In my previous post I shared my thoughts on the role of test engineers in agile projects. How can test engineers - who have no experience in agile methods, start working in agile teams? What makes them successful? What enables this transition? Is it easy or hard? These are the questions many of us have in mind.
Two Key Factors
How easy or difficult it is to enable test engineers play this role in agile projects depends on their potential and drive. Factors such as knowledge, skills, competency, etc. determine the potential of test engineers whereas factors such as motivation, enthusiasm, courage, commitment, focus etc. determine the drive in them to accomplish something. With potential and drive as two primary dimensions we get to understand four categories of test engineers. In fact, this classification can be extended to any profession that involves knowledge workers.
Engineers in this quadrant are ‘Passionate Achievers’. In our context, they are passionate on software testing. They learn and share. They experiment and explore. They are equally motivated about manual testing and test automation. They write excellent manual test cases. Also, they gain expertise in test automation. With experience, they become subject matter experts and consultants.
High Drive – Low Potential
This quadrant is known for ‘Position Takers’. With varying degree of potential from medium to low, they take their position according to market trends. They learn just-enough to catch up with the buzz. They are not driven by their passion to learn new tools, scripting languages and testing techniques. They go behind opportunities. Often, their ideas are not original. Most testers in this category are salaried workers or contractors. The do what is barely sufficient to retain their jobs.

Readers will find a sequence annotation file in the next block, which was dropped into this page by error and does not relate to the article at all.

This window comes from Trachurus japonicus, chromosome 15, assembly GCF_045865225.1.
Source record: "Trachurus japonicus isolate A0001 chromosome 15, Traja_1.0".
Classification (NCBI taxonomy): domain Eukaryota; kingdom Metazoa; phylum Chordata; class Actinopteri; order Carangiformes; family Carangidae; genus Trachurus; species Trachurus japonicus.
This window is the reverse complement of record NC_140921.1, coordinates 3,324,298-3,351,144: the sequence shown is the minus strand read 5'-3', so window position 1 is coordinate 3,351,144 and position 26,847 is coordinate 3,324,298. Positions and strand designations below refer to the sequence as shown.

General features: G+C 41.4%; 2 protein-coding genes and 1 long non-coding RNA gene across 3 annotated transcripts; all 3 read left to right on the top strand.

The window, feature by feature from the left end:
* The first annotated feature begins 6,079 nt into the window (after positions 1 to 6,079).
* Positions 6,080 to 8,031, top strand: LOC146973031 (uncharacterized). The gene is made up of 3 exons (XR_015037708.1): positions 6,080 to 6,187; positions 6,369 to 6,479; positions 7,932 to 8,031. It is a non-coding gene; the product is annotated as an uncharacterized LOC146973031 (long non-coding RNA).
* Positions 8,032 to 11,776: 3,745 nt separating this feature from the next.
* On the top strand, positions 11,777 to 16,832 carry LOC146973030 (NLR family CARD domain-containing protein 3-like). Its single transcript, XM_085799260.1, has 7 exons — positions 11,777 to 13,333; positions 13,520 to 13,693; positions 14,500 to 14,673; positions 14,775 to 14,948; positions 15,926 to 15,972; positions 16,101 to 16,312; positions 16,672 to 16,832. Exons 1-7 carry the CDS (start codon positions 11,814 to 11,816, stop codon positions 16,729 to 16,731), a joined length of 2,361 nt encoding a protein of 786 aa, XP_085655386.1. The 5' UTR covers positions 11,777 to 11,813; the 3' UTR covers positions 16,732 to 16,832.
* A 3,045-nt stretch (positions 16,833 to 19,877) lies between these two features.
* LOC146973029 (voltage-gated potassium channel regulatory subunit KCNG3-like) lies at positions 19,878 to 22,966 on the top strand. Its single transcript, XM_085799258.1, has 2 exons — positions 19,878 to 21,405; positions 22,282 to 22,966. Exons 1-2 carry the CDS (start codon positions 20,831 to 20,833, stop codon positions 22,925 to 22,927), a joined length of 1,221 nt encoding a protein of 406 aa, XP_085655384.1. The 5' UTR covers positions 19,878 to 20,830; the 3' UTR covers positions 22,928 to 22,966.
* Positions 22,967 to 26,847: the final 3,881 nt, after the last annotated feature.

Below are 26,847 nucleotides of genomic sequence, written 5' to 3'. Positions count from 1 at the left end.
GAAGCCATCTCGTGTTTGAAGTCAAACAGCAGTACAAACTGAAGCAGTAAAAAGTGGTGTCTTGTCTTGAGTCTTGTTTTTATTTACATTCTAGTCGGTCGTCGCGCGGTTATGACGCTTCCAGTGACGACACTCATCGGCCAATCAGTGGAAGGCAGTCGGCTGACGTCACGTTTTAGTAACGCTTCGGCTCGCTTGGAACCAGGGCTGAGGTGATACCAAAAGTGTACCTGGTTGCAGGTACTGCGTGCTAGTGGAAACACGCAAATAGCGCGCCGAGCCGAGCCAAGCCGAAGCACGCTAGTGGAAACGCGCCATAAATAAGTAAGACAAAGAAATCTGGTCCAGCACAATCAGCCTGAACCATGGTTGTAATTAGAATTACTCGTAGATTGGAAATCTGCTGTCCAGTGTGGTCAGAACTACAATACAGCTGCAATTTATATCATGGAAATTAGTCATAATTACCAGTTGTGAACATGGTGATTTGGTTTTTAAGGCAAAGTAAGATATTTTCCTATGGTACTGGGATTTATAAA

Low Drive – High Potential
Low drive and high potential team members are ‘Passive Followers’. They are laidback and unenthusiastic. Meanwhile, they do not stagnate but continue to remain laggards. They learn new things when there is a big push. Many of them are manual testers however they are not self-led to learn test automation. In most cases they have the capability to self-learn. However, they need a clear road map and support for learning new things. Also, they expect returns before they learn and experiment.
Low Drive – Low Potential
Test engineers in this quadrant are ‘Petrified Checkers’. They may have good experience in manual test execution. However, most of them do checking rather than testing. They are petrified or scared to learn new tools, scripting languages and techniques. Most of them chose testing as their career because they wanted to avoid coding. They do not learn new things in spite of adequate support and push. They are good workers who can contribute to sustaining end-of-life applications and products. They are complacent in their current competency and role.
Testers in the first quadrant (High-High) fit in very well whereas testers in the second and third (High-Low or Low-High) need some counseling, training and support to transition. Testers in the last quadrant (Low-Low) find it very difficult or challenging. They seldom make themselves a good fit in agile teams.
What do you think?